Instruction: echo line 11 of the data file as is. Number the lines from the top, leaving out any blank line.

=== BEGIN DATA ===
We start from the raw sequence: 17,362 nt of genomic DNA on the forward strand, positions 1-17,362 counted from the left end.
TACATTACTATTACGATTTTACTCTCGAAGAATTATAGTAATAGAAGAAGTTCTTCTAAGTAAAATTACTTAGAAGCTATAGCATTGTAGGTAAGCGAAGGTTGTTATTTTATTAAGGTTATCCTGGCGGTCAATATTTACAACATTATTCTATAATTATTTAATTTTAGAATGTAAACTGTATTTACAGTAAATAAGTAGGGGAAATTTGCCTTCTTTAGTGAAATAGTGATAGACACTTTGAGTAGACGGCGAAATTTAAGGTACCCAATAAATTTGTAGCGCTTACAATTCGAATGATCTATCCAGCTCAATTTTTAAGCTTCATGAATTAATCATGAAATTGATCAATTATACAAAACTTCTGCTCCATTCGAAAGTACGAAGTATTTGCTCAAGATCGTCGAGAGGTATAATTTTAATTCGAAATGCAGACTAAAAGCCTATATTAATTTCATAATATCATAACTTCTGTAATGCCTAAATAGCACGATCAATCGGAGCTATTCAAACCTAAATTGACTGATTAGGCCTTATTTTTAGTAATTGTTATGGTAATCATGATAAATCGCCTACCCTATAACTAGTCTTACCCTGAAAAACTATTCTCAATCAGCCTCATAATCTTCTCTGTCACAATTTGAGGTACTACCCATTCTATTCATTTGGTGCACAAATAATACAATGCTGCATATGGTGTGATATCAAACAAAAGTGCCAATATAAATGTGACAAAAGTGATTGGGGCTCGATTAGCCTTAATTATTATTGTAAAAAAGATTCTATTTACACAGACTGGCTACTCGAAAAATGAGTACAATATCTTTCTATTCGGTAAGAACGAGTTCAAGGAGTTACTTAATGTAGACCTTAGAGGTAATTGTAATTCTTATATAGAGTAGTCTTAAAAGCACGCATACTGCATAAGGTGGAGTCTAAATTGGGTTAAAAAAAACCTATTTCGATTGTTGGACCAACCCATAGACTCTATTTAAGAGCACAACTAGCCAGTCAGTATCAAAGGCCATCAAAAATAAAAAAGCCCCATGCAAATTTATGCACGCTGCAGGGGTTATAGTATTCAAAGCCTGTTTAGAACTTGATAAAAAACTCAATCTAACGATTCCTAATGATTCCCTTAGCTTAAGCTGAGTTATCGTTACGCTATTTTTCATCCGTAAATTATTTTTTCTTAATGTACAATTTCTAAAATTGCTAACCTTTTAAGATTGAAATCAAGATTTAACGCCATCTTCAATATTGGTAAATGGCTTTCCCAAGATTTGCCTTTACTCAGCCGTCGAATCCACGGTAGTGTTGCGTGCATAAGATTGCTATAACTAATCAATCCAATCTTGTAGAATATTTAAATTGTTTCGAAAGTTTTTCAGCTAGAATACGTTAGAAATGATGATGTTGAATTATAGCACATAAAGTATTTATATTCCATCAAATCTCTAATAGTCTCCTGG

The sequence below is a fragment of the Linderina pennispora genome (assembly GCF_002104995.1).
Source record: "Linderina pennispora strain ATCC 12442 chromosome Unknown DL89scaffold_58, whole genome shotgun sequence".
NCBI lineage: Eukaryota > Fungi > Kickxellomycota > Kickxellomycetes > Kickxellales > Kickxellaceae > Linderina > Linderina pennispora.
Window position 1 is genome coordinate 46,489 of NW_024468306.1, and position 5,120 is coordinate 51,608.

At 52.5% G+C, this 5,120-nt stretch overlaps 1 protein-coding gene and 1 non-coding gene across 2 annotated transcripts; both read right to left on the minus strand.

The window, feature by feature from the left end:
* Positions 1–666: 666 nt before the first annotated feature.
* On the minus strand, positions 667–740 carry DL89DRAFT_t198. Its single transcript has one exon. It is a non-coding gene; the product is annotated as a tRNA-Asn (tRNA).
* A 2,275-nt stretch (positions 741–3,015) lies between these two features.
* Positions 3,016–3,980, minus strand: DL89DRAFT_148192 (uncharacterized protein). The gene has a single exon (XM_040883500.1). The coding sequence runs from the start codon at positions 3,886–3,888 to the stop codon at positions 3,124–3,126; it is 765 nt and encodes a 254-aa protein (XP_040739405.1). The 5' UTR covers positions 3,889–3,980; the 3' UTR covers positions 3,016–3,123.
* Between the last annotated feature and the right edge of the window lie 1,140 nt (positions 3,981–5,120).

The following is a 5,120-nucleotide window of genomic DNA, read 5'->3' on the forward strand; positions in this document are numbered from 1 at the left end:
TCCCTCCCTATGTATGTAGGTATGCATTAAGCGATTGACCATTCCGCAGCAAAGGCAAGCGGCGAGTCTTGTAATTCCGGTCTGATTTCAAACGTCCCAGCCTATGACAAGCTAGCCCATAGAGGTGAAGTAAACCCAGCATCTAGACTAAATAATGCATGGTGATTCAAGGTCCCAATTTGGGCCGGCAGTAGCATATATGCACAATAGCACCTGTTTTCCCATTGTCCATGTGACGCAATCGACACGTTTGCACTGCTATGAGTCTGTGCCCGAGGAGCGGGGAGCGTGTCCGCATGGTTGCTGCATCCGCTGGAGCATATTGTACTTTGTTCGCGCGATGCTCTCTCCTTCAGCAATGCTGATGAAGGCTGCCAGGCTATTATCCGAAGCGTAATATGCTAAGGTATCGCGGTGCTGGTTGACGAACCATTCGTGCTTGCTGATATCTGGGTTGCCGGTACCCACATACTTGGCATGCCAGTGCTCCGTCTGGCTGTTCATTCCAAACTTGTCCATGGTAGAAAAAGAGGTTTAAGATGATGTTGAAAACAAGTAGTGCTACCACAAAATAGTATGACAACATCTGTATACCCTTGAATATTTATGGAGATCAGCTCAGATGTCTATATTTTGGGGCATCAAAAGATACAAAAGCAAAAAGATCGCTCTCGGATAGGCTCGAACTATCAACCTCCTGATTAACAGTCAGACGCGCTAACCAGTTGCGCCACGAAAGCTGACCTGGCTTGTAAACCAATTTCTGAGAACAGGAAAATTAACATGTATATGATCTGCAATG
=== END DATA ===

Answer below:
* A 2,275-nt stretch (positions 741–3,015) lies between these two features.